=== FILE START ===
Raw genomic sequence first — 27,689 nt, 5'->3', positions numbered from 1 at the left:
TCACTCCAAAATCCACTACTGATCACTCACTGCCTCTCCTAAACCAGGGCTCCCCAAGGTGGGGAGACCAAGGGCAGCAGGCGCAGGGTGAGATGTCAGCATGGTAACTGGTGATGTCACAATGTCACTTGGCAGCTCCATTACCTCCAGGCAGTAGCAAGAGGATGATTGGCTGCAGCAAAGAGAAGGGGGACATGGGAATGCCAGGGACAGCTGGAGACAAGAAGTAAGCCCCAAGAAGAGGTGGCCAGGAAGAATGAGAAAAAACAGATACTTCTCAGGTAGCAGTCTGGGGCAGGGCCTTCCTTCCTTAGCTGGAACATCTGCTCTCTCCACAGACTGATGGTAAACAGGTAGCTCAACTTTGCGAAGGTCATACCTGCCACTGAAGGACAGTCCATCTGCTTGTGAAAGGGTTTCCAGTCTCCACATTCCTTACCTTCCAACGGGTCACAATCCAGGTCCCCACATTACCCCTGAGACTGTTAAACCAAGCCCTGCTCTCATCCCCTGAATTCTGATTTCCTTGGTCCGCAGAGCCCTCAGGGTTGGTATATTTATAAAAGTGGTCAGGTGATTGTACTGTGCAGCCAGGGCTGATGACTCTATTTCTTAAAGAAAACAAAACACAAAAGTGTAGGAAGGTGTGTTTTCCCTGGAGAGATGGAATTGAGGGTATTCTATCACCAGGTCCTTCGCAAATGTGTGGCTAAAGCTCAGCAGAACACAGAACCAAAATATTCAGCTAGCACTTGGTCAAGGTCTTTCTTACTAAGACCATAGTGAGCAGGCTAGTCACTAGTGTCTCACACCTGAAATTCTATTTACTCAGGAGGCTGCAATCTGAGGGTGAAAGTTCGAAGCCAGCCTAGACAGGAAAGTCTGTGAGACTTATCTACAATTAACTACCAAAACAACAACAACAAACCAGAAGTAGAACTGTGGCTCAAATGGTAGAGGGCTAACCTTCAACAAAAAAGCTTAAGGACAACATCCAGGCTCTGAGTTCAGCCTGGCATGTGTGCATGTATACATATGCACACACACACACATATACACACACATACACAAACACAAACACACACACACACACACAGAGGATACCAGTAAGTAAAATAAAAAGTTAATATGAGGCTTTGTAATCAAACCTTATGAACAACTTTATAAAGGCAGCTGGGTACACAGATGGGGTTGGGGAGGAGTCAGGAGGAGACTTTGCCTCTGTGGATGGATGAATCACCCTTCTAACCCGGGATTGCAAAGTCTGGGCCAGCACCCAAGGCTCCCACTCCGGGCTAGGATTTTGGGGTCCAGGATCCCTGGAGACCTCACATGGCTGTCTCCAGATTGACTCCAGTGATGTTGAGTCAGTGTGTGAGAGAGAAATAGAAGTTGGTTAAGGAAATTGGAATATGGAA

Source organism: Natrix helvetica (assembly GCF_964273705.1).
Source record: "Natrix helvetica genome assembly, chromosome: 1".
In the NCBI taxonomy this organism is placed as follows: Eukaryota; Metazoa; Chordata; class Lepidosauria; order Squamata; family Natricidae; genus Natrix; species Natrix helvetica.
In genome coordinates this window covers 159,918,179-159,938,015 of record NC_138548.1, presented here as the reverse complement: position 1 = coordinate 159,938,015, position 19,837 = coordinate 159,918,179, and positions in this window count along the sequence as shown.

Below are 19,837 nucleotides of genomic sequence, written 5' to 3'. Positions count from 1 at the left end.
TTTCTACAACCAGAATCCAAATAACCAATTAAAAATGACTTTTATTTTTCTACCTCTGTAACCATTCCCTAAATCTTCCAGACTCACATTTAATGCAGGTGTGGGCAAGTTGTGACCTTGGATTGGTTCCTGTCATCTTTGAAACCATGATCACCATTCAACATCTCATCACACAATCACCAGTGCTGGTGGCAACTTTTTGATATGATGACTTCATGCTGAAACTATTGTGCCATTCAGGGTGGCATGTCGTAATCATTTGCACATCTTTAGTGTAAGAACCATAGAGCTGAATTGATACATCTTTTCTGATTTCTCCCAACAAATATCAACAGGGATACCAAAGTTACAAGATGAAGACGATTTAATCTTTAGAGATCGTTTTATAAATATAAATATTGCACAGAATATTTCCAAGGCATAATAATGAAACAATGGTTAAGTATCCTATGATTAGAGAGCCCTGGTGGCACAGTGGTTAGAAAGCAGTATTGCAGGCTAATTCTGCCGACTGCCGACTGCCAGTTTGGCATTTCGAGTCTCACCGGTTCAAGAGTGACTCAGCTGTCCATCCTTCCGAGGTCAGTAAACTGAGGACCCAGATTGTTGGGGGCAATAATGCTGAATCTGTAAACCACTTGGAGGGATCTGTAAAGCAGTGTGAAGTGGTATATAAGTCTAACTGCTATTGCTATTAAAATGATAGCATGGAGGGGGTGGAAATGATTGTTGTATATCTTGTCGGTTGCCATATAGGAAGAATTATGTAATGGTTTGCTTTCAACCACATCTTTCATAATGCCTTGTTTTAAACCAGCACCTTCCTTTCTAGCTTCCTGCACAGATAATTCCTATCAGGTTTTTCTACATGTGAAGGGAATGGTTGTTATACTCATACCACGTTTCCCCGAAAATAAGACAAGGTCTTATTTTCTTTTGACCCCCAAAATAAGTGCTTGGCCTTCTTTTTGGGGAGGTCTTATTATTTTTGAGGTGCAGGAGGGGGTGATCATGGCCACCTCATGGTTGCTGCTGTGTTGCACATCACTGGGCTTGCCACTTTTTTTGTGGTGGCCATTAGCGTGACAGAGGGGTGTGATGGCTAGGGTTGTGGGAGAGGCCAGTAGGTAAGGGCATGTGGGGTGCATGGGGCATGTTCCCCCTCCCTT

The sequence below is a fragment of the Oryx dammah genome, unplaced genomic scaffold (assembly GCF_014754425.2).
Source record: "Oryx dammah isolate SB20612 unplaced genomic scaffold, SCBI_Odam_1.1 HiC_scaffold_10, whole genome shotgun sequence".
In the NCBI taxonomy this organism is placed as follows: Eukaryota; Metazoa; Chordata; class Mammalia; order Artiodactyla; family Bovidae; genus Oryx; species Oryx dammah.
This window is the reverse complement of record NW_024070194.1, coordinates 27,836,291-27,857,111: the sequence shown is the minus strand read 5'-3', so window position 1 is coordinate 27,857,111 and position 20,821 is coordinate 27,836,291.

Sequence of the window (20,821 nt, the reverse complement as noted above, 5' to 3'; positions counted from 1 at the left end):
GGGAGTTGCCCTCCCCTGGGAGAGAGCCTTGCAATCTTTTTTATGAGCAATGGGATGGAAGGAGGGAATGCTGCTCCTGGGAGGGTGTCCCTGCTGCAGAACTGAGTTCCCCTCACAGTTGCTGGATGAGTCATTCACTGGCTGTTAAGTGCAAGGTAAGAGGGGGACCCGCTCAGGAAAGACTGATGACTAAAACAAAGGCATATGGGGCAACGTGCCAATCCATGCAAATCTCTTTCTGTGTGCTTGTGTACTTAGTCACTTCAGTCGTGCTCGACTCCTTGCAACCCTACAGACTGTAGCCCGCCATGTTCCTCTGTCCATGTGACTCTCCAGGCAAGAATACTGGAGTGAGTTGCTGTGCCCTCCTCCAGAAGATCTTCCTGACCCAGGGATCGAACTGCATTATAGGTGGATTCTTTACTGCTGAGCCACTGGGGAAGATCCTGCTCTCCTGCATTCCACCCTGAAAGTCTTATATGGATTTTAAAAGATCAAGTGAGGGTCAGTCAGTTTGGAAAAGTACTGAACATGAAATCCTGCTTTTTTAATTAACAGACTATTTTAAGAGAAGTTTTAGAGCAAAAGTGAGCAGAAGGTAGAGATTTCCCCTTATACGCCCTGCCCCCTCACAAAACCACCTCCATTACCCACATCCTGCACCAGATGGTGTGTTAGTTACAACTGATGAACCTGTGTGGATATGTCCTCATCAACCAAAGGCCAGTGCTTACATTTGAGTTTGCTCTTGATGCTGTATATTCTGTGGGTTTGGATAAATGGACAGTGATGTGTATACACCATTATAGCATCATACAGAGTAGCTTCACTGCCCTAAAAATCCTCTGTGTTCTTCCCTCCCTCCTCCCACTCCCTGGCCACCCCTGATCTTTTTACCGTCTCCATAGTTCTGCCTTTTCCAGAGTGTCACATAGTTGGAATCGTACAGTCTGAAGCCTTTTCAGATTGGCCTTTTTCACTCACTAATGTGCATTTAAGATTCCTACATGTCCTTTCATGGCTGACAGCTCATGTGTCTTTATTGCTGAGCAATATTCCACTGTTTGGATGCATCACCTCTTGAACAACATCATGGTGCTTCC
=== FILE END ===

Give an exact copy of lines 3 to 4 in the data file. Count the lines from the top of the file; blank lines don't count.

Source organism: Natrix helvetica (assembly GCF_964273705.1).
Source record: "Natrix helvetica genome assembly, chromosome: 1".